Submitted to: Weed Technology
Publication Type: Peer Reviewed Journal
Publication Acceptance Date: 11/14/2001
Publication Date: 4/1/2002
Citation: Estorninos, L.E., Gealy, D.R., Talbert, R.E. 2002. Growth response of rice (Oryza sativa) and red rice (O. sativa) in a replacement series study. Weed Technology. 16(2):401-406. Interpretive Summary: Red rice have been one of the most troublesome weeds in rice. Red rice belongs to the same species with cultivated rice so it is difficult to control. Red rice have shown competitiveness against cultivated rice because of its high tillering capacity and taller height. The growth response of two rice cultivars (cultivated rice) grown alone and in different planting mixture proportions with red rice was evaluated in the greenhouse at the Altheimer Laboratory, University of Arkansas, Fayetteville. Kaybonnet (medium height rice cultivar) was less competitive than PI 312777 (semi dwarf rice) against red rice. PI 312777 rice compensated its genetically short stature by producing more tillers, greater leaf area index, and shoot biomass compared to Kaybonnet whether planted alone or with red rice. On the other hand, the taller LA3 red rice produced more tillers, leaf area index, and shoot biomass than the medium height KatyRR red rice. Both red rice ecotypes limited the growth of Kaybonnet rice indicating that Kaybonnet had a disadvantage in capturing the resources for its growth even when the ratio of rice density was two times greater than KatyRR or LA3. PI 312777 produced more tillers and leaf area index than KatyRR and was as competitive as LA3. PI 312777 could have gained more resources at the expense of KatyRR while neither PI 312777 nor LA3 gained an advantage over the other. These results indicate that competitiveness of shorter rice cultivars with high tillering capacities, as demonstrated by PI 312777, could be as great or greater than that of taller red rice. The results suggest that high tillering capacity may be useful when breeding for rice cultivars that are competitive against weeds, and may help to improve the success of reduced herbicide rate programs.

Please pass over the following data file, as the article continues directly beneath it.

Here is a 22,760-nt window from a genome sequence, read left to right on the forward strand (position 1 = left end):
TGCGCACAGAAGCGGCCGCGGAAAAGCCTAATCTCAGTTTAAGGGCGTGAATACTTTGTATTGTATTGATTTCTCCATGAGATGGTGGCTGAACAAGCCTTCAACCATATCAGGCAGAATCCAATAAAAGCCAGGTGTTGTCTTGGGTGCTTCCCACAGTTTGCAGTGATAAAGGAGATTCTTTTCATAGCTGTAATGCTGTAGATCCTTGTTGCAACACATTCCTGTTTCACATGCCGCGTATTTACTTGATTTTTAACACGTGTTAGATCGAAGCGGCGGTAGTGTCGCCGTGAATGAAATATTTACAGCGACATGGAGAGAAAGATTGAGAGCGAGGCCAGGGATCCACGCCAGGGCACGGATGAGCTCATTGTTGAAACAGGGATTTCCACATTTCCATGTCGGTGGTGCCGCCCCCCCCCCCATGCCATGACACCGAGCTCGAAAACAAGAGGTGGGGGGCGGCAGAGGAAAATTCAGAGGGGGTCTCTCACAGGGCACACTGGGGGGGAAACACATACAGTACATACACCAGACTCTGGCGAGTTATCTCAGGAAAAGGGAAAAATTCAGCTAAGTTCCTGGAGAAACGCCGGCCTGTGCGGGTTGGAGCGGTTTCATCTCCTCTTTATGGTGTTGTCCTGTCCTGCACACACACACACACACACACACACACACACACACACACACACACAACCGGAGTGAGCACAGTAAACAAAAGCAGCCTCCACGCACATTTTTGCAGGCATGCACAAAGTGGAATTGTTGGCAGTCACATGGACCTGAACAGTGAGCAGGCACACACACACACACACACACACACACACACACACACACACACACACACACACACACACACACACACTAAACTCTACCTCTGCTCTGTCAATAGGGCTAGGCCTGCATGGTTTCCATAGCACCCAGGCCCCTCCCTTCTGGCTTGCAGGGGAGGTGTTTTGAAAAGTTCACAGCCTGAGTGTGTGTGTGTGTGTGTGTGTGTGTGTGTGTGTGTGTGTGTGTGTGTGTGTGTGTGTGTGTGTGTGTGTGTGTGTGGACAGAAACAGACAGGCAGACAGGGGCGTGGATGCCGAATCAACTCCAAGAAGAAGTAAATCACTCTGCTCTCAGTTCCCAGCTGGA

Technical Abstract: A replacement series pot study was conducted in a greenhouse in 1998 and 1999 to evaluate the interference interactions between two rice cultivars and two red rice ecotypes. Plants were established in proportions of 3:0, 2:1, 1:2, and 0:3 (rice:red rice) plants per pot. Kaybonnet (commercial rice cultivar was dominated by both Katy RR (suspected rice:red rice cross) )and LA3 (tall red rice ecotype in tiller production, while PI 312777 (weed suppressive cultivar) was comparable with either KatyRR or LA3. Both KatyRR and LA3 reduced considerably the leaf area index (LAI) of Kaybonnet. In contrast, PI 312777 was comparable to that of KatyRR and LA3 red rice ecotypes. They further suggest that high tillering capacity, as demonstrated by PI 312777, should be considered when breeding for rice cultivars that are competitive against weeds. This agronomic characteristic of rice may improve the success of reduced herbicide rate application programs.